Toxic by ingestion. Use in foods restricted; consult FDA regulations.
Butylated hydroxyanisole is combustible.
Butylated hydroxyanisole is an antioxidant with some
antimicrobial properties. It is used in a wide range of cosmetics,
foods, and pharmaceuticals. When used in foods, it is used to delay
or prevent oxidative rancidity of fats and oils and to prevent loss of
activity of oil-soluble vitamins.
Butylated hydroxyanisole is frequently used in combination with other antioxidants, particularly butylated hydroxytoluene and alkyl gallates, and with sequestrants or synergists such as citric acid.
FDA regulations direct that the total content of antioxidant in vegetable oils and direct food additives shall not exceed 0.02% w/w (200 ppm) of fat or oil content or essential (volatile) oil content of food.
USDA regulations require that the total content of antioxidant shall not exceed 0.01% w/w (100 ppm) of any one antioxidant or 0.02% w/w combined total of any antioxidant combination in animal fats.
Japanese regulations allow up to 1 g/kg in animal fats.
BHA is an antioxidant widely used in cosmetics and food. Contained in pastry, it can induce sensitization in caterers.
Confirmed carcinogen with experimental carcinogenic, neoplastigenic, and tumorigenic data. Moderately toxic by ingestion and intraperitoneal routes. Experimental reproductive effects. Mutation data reported. When heated to decomposition it emits acrid and irritating fumes
Butylated hydroxyanisole is absorbed from the gastrointestinal tract
and is metabolized and excreted in the urine with less than 1%
unchanged within 24 hours of ingestion. Although there have
been some isolated reports of adverse skin reactions to butylated
hydroxyanisole, it is generally regarded as nonirritant and
nonsensitizing at the levels employed as an antioxidant.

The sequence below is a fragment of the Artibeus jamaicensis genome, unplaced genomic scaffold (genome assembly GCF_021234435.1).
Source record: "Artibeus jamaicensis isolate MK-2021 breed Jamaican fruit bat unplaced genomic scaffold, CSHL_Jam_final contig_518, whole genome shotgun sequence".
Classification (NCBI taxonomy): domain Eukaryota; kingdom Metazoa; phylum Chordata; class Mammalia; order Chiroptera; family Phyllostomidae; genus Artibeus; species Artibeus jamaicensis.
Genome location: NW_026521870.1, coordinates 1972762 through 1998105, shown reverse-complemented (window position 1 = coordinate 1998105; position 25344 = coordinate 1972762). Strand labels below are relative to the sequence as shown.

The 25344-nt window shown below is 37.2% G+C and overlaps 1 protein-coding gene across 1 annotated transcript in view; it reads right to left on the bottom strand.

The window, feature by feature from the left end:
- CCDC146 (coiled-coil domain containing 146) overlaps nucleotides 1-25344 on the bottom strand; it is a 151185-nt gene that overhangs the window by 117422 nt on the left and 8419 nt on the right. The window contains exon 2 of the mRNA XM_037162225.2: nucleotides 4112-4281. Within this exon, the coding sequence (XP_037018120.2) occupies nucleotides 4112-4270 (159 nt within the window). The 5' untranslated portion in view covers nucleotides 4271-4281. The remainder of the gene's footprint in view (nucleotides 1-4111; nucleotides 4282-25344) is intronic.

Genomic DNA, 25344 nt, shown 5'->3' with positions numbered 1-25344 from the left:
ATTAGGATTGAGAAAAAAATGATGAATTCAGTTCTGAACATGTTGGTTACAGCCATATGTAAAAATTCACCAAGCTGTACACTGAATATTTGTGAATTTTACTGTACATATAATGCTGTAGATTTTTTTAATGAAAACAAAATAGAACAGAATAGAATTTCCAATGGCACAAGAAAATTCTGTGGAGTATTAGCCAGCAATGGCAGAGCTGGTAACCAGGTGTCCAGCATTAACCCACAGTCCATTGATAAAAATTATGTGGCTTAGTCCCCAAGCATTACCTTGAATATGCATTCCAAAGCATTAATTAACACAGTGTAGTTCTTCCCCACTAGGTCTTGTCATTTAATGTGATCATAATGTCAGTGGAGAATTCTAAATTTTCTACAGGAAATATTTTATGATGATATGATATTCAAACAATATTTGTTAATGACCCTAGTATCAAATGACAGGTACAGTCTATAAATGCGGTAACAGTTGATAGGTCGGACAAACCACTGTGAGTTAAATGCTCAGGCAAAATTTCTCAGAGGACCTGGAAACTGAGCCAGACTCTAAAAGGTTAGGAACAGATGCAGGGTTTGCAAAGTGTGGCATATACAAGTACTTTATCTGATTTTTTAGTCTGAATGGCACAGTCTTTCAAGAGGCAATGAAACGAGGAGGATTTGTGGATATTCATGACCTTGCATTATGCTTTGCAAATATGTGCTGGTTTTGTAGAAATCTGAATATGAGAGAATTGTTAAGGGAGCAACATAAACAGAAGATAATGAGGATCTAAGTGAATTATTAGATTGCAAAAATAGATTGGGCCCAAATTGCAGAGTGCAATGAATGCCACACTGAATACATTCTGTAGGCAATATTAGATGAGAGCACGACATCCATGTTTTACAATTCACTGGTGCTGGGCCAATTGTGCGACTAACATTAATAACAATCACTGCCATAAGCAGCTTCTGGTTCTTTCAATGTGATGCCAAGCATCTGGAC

Concern over the use of butylated hydroxyanisole has occurred following long-term animal feeding studies. Although previous studies in rats and mice fed butylated hydroxyanisole at several hundred times the US-permitted level in the human diet showed no adverse effects, a study in which rats, hamsters, and mice were fed butylated hydroxyanisole at 1–2% of the diet produced benign and malignant tumors of the forestomach, but in no other sites. However, humans do not have any region of the stomach comparable to the rodent forestomach and studies in animals that also do not have a comparable organ (dogs, monkeys, and guinea pigs) showed no adverse effects. Thus, the weight of evidence does not support any relevance to the human diet where butylated hydroxyanisole is ingested at much lower levels. The WHO acceptable daily intake of butylated hydroxyanisole has been set at 500 μg/kg body-weight.
LD50 (mouse, oral): 1.1–2.0 g/kg
LD50 (rabbit, oral): 2.1 g/kg
LD50 (rat, IP): 0.88 g/kg
LD50 (rat, oral): 2.0 g/kg
Several methods are used for the commercial production of BHA. Methylation of hydroquinone yields an intermediate that gives a mixture of 3-BHA and 2-BHA upon treatment with tert-butyl alcohol and phosphoric acid. Butylation of hydroquinone and subsequent methylation with dimethyl sulfate and sodium hydroxide can also be used to produce a mixture of the two BHA isomers. In addition BHA can be synthesized by the tert-butylation of 4-methoxyphenol over silica or alumina at 150°C.
Butylated hydroxyanisole (BHA) is reasonably anticipated to be a human carcinogen based on sufficient evidence of carcinogenicity from studies in experimental animals.
Exposure to light causes discoloration and loss of activity. Butylated hydroxyanisole should be stored in a well-closed container, protected from light, in a cool, dry place.
UN2811 Toxic solids, organic, n.o.s., Hazard Class: 6.1; Labels: 6.1—Poisonous materials, Technical Name Required. UN3077 Environmentally hazardous substances, solid, n.o.s., Hazard class: 9; Labels: 9— Miscellaneous hazardous material, Technical Name Required
Butylated hydroxyanisole is phenolic and undergoes reactions characteristic of phenols. It is incompatible with oxidizing agents and ferric salts. Trace quantities of metals and exposure to light cause discoloration and loss of activity.
Suggested: Dispose of contents and container to an approved waste disposal plant. All federal, state, and local environmental regulations must be observed.
GRAS listed. Accepted as a food additive in Europe. Included in the FDA Inactive Ingredients Database (IM and IV injections, nasal sprays, oral capsules and tablets, and sublingual, rectal, topical, and vaginal preparations). Included in nonparenteral medicines licensed in the UK. Included in the Canadian List of Acceptable Nonmedicinal Ingredients.
- 010-82848833- ;010-82848833-
- TERT-BUTYL VINYL ETHER
- tert-Butyldimethylsilyl chloride
- Trifluoromethanesulfonic acid tert-butyldimethylsilyl ester
- 1,1,3,3-TETRAMETHYLBUTYL ISOCYANIDE
- COBALT ETHYLENE DIAMINE CHLORIDE
- Butylated hydroxyanisole
- Butyl acetate